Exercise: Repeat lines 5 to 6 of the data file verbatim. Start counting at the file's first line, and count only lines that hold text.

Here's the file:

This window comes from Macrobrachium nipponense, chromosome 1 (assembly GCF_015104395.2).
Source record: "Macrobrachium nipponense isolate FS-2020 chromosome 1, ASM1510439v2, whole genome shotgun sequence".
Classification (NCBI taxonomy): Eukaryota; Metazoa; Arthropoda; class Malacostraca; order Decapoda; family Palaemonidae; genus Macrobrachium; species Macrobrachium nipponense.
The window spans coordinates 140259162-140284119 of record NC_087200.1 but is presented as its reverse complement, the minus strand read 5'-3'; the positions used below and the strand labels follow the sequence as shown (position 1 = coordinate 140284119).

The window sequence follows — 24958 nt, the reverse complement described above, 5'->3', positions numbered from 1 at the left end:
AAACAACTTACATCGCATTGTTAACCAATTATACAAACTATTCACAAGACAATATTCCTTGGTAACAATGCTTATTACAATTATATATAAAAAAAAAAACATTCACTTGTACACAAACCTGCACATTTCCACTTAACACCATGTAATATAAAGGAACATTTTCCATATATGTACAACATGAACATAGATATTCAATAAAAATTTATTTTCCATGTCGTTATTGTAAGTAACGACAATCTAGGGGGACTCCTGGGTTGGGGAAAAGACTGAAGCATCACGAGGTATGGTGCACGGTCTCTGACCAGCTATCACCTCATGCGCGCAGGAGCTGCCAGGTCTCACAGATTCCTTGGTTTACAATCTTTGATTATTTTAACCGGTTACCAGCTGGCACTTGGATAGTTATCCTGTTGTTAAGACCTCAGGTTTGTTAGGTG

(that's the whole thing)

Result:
The window sequence follows — 24958 nt, the reverse complement described above, 5'->3', positions numbered from 1 at the left end:
AAACAACTTACATCGCATTGTTAACCAATTATACAAACTATTCACAAGACAATATTCCTTGGTAACAATGCTTATTACAATTATATATAAAAAAAAAAACATTCACTTGTACACAAACCTGCACATTTCCACTTAACACCATGTAATATAAAGGAACATTTTCCATATATGTACAACATGAACATAGATATTCAATAAAAATTTATTTTCCATGTCGTTATTGTAAGTAACGACAATCTAGGGGGACTCCTGGGTTGGGGAAAAGACTGAAGCATCACGAGGTATGGTGCACGGTCTCTGACCAGCTATCACCTCATGCGCGCAGGAGCTGCCAGGTCTCACAGATTCCTTGGTTTACAATCTTTGATTATTTTAACCGGTTACCAGCTGGCACTTGGATAGTTATCCTGTTGTTAAGACCTCAGGTTTGTTAGGTG